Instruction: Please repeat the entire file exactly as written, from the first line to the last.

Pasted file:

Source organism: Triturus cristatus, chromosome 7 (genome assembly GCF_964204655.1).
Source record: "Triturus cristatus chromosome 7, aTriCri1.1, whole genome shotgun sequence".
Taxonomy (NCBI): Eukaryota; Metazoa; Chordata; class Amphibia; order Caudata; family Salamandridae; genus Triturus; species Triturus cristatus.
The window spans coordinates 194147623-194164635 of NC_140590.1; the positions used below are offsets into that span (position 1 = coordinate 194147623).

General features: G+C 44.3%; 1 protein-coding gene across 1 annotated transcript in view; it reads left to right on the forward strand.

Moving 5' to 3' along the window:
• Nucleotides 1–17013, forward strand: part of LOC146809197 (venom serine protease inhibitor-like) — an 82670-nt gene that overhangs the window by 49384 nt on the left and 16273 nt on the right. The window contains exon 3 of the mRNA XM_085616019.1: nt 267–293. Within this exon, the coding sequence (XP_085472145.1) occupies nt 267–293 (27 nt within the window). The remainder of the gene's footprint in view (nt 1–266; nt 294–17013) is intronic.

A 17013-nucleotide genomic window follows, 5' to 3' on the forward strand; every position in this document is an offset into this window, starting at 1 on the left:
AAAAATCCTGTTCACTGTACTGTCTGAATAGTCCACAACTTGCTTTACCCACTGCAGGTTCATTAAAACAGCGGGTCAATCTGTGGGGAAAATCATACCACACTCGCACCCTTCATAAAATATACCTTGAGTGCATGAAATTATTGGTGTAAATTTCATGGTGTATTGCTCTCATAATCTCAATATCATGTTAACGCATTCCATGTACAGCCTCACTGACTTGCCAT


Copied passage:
Source organism: Triturus cristatus, chromosome 7 (genome assembly GCF_964204655.1).
Source record: "Triturus cristatus chromosome 7, aTriCri1.1, whole genome shotgun sequence".
Taxonomy (NCBI): Eukaryota; Metazoa; Chordata; class Amphibia; order Caudata; family Salamandridae; genus Triturus; species Triturus cristatus.
The window spans coordinates 194147623-194164635 of NC_140590.1; the positions used below are offsets into that span (position 1 = coordinate 194147623).

General features: G+C 44.3%; 1 protein-coding gene across 1 annotated transcript in view; it reads left to right on the forward strand.

Moving 5' to 3' along the window:
• Nucleotides 1–17013, forward strand: part of LOC146809197 (venom serine protease inhibitor-like) — an 82670-nt gene that overhangs the window by 49384 nt on the left and 16273 nt on the right. The window contains exon 3 of the mRNA XM_085616019.1: nt 267–293. Within this exon, the coding sequence (XP_085472145.1) occupies nt 267–293 (27 nt within the window). The remainder of the gene's footprint in view (nt 1–266; nt 294–17013) is intronic.

A 17013-nucleotide genomic window follows, 5' to 3' on the forward strand; every position in this document is an offset into this window, starting at 1 on the left:
AAAAATCCTGTTCACTGTACTGTCTGAATAGTCCACAACTTGCTTTACCCACTGCAGGTTCATTAAAACAGCGGGTCAATCTGTGGGGAAAATCATACCACACTCGCACCCTTCATAAAATATACCTTGAGTGCATGAAATTATTGGTGTAAATTTCATGGTGTATTGCTCTCATAATCTCAATATCATGTTAACGCATTCCATGTACAGCCTCACTGACTTGCCAT